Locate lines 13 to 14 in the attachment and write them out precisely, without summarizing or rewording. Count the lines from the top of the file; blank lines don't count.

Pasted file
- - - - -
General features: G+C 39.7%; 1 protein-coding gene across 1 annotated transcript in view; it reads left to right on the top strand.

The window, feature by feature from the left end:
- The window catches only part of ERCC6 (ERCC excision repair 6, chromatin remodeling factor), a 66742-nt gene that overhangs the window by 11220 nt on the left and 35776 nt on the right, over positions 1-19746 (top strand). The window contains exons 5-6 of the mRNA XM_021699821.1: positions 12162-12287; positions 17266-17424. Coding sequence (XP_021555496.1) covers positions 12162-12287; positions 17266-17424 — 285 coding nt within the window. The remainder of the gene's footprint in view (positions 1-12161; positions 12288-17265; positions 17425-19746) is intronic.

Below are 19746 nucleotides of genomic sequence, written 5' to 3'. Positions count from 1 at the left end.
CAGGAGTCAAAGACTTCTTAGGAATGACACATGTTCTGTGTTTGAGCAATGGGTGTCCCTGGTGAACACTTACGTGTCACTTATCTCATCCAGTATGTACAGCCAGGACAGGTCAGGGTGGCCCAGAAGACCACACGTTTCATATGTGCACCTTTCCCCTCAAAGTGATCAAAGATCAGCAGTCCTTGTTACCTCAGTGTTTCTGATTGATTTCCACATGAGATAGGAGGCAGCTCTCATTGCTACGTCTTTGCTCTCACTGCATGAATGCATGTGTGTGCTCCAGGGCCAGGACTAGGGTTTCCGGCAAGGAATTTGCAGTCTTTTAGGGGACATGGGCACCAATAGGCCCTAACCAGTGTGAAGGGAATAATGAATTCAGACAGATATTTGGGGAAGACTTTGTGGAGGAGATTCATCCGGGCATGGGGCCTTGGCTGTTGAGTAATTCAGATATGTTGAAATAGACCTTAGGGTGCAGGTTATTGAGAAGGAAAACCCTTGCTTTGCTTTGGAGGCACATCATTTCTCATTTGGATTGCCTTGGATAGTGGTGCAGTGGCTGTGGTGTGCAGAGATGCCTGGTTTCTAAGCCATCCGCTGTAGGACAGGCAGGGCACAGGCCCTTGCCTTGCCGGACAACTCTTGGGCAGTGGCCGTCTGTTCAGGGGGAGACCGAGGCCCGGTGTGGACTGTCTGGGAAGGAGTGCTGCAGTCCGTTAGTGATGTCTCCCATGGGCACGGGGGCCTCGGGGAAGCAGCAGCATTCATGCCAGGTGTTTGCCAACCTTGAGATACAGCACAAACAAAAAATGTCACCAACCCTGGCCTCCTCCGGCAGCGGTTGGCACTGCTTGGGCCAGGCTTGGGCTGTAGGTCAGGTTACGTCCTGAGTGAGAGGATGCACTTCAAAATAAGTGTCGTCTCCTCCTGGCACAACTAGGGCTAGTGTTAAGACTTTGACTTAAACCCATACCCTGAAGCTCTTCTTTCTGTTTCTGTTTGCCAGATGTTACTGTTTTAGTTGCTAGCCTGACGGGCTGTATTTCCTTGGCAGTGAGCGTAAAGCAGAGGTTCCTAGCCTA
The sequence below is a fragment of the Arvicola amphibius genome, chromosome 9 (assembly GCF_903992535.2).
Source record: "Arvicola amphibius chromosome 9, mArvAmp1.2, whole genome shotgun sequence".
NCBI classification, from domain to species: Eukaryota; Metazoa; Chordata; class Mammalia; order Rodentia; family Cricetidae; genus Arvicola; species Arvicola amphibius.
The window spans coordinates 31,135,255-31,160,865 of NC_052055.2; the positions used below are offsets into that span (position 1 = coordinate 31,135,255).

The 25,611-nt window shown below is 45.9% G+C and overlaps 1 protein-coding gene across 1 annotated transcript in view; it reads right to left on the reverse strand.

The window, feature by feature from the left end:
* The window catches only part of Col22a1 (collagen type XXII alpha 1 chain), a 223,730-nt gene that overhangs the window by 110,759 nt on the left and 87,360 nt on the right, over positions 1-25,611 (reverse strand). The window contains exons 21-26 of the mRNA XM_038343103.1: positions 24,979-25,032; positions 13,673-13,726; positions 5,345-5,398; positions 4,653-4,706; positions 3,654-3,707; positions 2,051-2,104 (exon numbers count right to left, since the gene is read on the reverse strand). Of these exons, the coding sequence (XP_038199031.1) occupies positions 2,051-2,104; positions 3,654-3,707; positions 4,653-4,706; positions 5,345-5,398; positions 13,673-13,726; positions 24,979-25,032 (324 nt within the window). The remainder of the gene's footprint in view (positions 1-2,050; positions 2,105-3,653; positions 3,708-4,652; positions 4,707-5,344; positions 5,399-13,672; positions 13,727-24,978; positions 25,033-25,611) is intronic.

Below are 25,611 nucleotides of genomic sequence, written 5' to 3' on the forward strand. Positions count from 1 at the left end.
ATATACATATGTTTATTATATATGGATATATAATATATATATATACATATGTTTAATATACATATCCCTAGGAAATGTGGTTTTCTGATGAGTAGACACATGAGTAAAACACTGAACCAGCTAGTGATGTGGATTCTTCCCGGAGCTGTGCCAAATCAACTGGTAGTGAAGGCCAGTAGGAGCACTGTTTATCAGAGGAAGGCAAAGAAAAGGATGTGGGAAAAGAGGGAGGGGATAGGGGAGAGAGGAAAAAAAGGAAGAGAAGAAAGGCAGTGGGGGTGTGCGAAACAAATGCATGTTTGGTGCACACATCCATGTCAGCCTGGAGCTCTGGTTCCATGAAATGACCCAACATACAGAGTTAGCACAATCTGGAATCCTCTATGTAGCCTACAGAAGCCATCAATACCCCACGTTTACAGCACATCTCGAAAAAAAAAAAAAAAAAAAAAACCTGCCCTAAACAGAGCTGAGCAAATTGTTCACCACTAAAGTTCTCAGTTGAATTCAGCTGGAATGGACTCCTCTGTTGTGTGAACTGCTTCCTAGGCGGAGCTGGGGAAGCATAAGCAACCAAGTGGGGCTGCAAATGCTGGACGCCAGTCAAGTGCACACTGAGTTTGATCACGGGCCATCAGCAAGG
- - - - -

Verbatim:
Below are 25,611 nucleotides of genomic sequence, written 5' to 3' on the forward strand. Positions count from 1 at the left end.
ATATACATATGTTTATTATATATGGATATATAATATATATATATACATATGTTTAATATACATATCCCTAGGAAATGTGGTTTTCTGATGAGTAGACACATGAGTAAAACACTGAACCAGCTAGTGATGTGGATTCTTCCCGGAGCTGTGCCAAATCAACTGGTAGTGAAGGCCAGTAGGAGCACTGTTTATCAGAGGAAGGCAAAGAAAAGGATGTGGGAAAAGAGGGAGGGGATAGGGGAGAGAGGAAAAAAAGGAAGAGAAGAAAGGCAGTGGGGGTGTGCGAAACAAATGCATGTTTGGTGCACACATCCATGTCAGCCTGGAGCTCTGGTTCCATGAAATGACCCAACATACAGAGTTAGCACAATCTGGAATCCTCTATGTAGCCTACAGAAGCCATCAATACCCCACGTTTACAGCACATCTCGAAAAAAAAAAAAAAAAAAAAAACCTGCCCTAAACAGAGCTGAGCAAATTGTTCACCACTAAAGTTCTCAGTTGAATTCAGCTGGAATGGACTCCTCTGTTGTGTGAACTGCTTCCTAGGCGGAGCTGGGGAAGCATAAGCAACCAAGTGGGGCTGCAAATGCTGGACGCCAGTCAAGTGCACACTGAGTTTGATCACGGGCCATCAGCAAGG